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Lesson Plans

Re: meaning and context (long)

[ Thread ][ Subject ][ Author ][ Date ]
Betty Bowen (
Fri, 5 Mar 1999 10:06:59 -0600

>I LOVE the idea of having students identify works of art that they
>"hate" and then working with them on those pieces.

I agree, that is a VERY valuable lesson.
One of the most important moments in my development as a young artist was to
realize the parts of my own work I "liked" were more likely to be
derivative, or done in a way to please someone else (like my teacher). You
know, they met the criteria, got approval, they looked "right". The parts I
(or my teacher) "hated" were more likely to be coming from ME - something
I'd never seen before and didn't have anything to compare with, so I was
afraid they were "wrong". It is incredibly hard for a young artist
nerd-girl desperately wanting personal approval to fight "positive

A visiting artist took me aside and pointed out to me that if there was
something in my own work that made me really uncomfortable, I may be telling
myself that was the direction to take. Boy was he ever right, and boy, as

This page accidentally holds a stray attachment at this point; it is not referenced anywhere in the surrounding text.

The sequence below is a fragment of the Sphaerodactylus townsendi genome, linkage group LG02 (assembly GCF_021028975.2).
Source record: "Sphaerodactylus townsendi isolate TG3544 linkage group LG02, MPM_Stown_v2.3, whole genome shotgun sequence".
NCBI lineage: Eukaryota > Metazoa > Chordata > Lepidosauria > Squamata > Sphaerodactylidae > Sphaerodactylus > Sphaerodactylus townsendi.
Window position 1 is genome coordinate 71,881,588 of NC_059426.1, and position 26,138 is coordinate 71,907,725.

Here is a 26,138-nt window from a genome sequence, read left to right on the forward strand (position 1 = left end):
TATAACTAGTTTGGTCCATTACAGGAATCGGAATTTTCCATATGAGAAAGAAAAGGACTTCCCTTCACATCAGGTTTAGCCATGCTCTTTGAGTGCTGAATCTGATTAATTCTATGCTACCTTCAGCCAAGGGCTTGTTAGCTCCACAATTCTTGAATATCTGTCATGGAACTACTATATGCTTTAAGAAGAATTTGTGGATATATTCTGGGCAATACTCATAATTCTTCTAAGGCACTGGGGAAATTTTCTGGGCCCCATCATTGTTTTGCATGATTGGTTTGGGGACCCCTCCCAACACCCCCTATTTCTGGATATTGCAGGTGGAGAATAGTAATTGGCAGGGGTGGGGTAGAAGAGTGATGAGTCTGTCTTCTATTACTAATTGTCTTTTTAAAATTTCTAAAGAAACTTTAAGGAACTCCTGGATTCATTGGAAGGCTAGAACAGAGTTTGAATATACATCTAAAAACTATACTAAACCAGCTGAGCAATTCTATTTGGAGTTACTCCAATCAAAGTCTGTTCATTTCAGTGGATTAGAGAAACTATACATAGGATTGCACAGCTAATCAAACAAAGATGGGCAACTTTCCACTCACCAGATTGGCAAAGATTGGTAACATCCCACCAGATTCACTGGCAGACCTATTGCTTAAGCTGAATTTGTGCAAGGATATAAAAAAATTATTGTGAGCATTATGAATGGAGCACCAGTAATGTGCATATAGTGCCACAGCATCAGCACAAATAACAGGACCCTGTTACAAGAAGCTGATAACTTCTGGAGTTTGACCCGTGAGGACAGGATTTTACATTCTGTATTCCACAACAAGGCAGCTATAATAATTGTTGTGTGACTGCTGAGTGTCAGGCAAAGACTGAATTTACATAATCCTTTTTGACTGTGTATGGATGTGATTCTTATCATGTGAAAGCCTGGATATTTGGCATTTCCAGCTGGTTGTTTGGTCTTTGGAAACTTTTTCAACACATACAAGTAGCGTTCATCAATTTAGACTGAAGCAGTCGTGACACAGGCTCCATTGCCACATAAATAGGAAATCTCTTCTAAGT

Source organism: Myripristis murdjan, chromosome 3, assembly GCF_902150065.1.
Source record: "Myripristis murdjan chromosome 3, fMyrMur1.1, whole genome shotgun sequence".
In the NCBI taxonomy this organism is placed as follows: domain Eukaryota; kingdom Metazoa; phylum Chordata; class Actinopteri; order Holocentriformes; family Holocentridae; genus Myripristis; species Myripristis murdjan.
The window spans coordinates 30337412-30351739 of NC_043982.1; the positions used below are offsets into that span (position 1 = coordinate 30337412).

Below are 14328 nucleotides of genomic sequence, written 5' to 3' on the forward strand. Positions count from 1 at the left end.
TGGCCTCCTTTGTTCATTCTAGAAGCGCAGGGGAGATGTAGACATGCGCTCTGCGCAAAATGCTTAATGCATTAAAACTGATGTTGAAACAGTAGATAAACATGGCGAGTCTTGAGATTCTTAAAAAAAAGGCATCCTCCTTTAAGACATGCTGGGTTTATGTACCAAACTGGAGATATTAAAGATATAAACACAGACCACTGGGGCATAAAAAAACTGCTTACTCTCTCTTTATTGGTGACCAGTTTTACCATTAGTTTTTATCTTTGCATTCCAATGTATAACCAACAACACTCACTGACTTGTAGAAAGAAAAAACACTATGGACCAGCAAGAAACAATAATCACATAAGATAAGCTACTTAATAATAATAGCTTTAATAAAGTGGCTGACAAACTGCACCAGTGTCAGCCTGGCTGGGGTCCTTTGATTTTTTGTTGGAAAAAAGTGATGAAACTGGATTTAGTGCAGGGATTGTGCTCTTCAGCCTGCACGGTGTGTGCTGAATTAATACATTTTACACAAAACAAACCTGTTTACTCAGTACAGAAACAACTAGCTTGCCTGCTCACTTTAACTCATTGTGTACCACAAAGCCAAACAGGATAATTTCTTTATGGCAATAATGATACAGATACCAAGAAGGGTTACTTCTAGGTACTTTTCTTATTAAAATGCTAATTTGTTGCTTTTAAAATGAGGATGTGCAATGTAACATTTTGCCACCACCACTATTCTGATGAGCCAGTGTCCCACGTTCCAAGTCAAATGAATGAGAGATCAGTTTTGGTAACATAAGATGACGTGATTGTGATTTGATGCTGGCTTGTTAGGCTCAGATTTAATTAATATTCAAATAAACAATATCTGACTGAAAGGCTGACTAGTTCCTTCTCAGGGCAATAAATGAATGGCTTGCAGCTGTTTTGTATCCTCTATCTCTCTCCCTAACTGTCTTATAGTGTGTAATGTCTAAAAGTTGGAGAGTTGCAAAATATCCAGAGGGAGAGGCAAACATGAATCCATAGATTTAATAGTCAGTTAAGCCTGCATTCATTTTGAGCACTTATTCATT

soon as I took that advice my foundation of encouragement and support
vanished - like when Wile E Coyote runs off a cliff and suddenly realizes
there's no ground under his feet! I had to choose between the personal
approval I longed for and the art I needed to make - in my own voice. You
know that look he gets on his face at that moment of realization? I think my
face is frozen in that expression!
Fast forward fifteen years -- the other side of that these past
eight months, people are suddenly buying my work three and four pieces at a
time (I've sold out three consecutive showings), without even talking to me
(which is just as well, I'd point out the lint in the varnish), and even
before the opening reception, and it scares me half to death. I have to
understand why, so I don't let myself get pressured into following the easy
path of approval just because it's so nice to be able to pay for the frames
for a change. (and I'm NOT being coy) It's hard for my concern to be taken
seriously while everybody's slapping me on the back. I'm also painfully
aware that having work hanging on the wall around the corner from several
REALLY famous artists a few months ago has had an effect (affect?) on how my
work and my "standing" is perceived in the community, so I'm afraid that's a
big part of it (a microscopic version of "how art history gets made").
Whatever transition this is I'm in, is welcome, but hard. Are my prices too
low? (oh yes) Am I matching this year's decor (shudder), or have they
somehow "caught up" with me?
If they've "caught up" with me, do I stay there awhile or do I dive behind
the closest rock?

Sorry to "go on" so, but the "meaning and context" discussion has been
personally very helpful. (THANKS)